If re-elected, the Western Australian Liberal government will cut stamp duty for downsizing seniors by up to $15,000.
The discount will apply to new and already-established homes, and will affect more than 4,000 eligible seniors aged over 65 years, according to a statement from the Liberals Western Australia.
Eligible seniors will pay no stamp duty on property worth up to $440,000, and the tax will be roughly halved on a property worth $750,000. The initiative, which will be introduced for two years from the start of 2018, will include a requirement for the senior to sell their existing home.
The policy will also give a duty concession of up to $10,000 for vacant lots.
Premier Colin Barnett said, “It is important to support seniors in choosing housing that better suits their needs.”
Seniors Minister Paul Miles said, “Our actions will not only bring major benefits to seniors and their families, they will directly support jobs – whether it be the tradies building new houses, or the professions involved in the sale of established homes.
The Barnett government already has policies in place to stimulate the languishing WA property market, including the First Home Owner Grant Scheme and Keystart.
The Real Estate Institute of Western Australia and the Council on the Ageing welcomed the release of the Barnett campaign policy.
REIWA President Hayden Groves said he was thrilled the Barnett Government had committed to easing the burden of transfer duty for seniors if re-elected on 11 March.
“Transfer duty creates a significant barrier for seniors over 65 on fixed incomes who are looking to change their lifestyle or down size," he said.
"The cost of transfer duty on a median house price of $520,000 is $18,715, which is almost equivalent to the entire annual standard aged pension of $20,745.40."
“The $15,000 concession the government have committed to will make a substantial difference to those seniors looking to 'right size' into more suitable accommodation," he said.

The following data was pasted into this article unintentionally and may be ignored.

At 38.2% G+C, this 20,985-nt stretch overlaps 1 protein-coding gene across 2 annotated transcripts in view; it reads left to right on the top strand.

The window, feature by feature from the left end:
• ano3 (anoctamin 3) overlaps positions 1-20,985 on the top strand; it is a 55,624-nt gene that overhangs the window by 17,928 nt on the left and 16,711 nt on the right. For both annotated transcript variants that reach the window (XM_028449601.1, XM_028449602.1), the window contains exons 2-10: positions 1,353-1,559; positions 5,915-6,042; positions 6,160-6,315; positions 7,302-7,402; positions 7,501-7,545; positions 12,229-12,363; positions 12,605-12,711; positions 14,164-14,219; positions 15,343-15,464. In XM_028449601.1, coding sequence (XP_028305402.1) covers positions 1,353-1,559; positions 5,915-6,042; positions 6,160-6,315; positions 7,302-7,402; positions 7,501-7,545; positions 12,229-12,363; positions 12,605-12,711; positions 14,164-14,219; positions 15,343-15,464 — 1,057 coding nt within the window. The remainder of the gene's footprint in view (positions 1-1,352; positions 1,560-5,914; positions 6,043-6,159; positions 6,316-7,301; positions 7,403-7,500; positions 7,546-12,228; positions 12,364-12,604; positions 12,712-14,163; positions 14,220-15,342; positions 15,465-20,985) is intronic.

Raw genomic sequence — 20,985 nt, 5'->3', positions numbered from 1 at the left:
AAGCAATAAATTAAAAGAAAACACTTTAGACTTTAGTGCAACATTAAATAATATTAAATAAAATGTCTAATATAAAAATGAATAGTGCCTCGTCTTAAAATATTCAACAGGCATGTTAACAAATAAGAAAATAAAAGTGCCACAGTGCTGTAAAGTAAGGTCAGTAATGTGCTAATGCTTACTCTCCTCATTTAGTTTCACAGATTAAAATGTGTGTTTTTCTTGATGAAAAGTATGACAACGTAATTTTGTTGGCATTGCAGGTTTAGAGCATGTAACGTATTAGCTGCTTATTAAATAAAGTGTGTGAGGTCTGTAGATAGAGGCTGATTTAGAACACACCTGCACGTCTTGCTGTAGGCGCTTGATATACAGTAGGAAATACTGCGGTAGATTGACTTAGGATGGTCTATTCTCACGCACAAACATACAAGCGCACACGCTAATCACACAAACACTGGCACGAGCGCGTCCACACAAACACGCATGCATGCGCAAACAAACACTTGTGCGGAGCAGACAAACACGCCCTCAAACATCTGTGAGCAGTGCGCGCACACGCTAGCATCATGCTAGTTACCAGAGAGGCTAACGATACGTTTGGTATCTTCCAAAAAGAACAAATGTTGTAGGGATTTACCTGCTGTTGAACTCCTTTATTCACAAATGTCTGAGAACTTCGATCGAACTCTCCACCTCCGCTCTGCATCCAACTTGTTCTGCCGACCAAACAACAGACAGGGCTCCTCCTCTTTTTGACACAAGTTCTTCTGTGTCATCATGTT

COTA WA CEO Mark Teale said one in three voters in WA are over the age of 60 and seniors make up 19 per cent of WA’s population.
“Our members, many of whom are on a fixed income, find the existing transfer duty arrangements to be a major barrier to ‘right sizing’, so this announcement is very positive news,” said Teale.
REIWA analysis estimates the policy reform could release 21,000 homes onto the market, making it easier for West Australians to "trade-up".
“While the concession would cost the state government $303 million from the 21,000 senior households ‘right sizing’, the resulting trade-up activity would generate additional transfer duty revenue in the order of $393 million, leaving a net surplus of $90 million," said Groves.
Ben Myers, Executive Director – Retirement Living at the Property Council of Australia, said the downsizing incentive for senior Western Australians will have broad-ranging benefits and should be examined by other states.
The peak body for retirement and seniors living has conducted its own research which shows that "downsizing to a smaller home can extend people’s capacity to live independently, delaying or reducing their need for formal care or support,” according to Myers.
Myers said the policy with "ensure senior Australians have housing choice and can downsize at low cost" but also has the benefit "of freeing up housing stock for first home buyers.”
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